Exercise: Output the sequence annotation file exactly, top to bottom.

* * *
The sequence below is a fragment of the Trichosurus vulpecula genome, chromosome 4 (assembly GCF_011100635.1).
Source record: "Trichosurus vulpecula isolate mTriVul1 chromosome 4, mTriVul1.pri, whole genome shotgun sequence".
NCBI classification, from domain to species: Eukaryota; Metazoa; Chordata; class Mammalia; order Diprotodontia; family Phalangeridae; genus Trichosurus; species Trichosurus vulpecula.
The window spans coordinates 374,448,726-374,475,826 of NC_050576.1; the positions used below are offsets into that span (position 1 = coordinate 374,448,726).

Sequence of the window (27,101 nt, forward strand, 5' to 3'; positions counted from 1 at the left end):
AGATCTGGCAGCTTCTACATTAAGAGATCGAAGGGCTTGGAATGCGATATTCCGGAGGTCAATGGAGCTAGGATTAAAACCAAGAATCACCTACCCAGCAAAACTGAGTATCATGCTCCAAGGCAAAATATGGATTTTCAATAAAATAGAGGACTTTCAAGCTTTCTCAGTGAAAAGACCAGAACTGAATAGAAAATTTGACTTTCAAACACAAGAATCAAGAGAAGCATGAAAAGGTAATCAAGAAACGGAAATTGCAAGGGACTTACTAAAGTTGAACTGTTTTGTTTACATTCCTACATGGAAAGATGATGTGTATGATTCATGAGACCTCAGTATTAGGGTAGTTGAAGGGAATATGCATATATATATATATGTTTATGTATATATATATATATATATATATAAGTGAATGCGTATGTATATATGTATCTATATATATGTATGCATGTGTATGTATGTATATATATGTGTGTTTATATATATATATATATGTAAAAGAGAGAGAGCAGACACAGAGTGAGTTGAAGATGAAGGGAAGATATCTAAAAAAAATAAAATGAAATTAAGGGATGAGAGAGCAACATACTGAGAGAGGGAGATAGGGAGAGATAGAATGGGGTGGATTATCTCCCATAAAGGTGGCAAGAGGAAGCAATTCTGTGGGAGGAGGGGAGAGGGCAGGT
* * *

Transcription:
The sequence below is a fragment of the Trichosurus vulpecula genome, chromosome 4 (assembly GCF_011100635.1).
Source record: "Trichosurus vulpecula isolate mTriVul1 chromosome 4, mTriVul1.pri, whole genome shotgun sequence".
NCBI classification, from domain to species: Eukaryota; Metazoa; Chordata; class Mammalia; order Diprotodontia; family Phalangeridae; genus Trichosurus; species Trichosurus vulpecula.
The window spans coordinates 374,448,726-374,475,826 of NC_050576.1; the positions used below are offsets into that span (position 1 = coordinate 374,448,726).

Sequence of the window (27,101 nt, forward strand, 5' to 3'; positions counted from 1 at the left end):
AGATCTGGCAGCTTCTACATTAAGAGATCGAAGGGCTTGGAATGCGATATTCCGGAGGTCAATGGAGCTAGGATTAAAACCAAGAATCACCTACCCAGCAAAACTGAGTATCATGCTCCAAGGCAAAATATGGATTTTCAATAAAATAGAGGACTTTCAAGCTTTCTCAGTGAAAAGACCAGAACTGAATAGAAAATTTGACTTTCAAACACAAGAATCAAGAGAAGCATGAAAAGGTAATCAAGAAACGGAAATTGCAAGGGACTTACTAAAGTTGAACTGTTTTGTTTACATTCCTACATGGAAAGATGATGTGTATGATTCATGAGACCTCAGTATTAGGGTAGTTGAAGGGAATATGCATATATATATATATGTTTATGTATATATATATATATATATATATAAGTGAATGCGTATGTATATATGTATCTATATATATGTATGCATGTGTATGTATGTATATATATGTGTGTTTATATATATATATATATGTAAAAGAGAGAGAGCAGACACAGAGTGAGTTGAAGATGAAGGGAAGATATCTAAAAAAAATAAAATGAAATTAAGGGATGAGAGAGCAACATACTGAGAGAGGGAGATAGGGAGAGATAGAATGGGGTGGATTATCTCCCATAAAGGTGGCAAGAGGAAGCAATTCTGTGGGAGGAGGGGAGAGGGCAGGT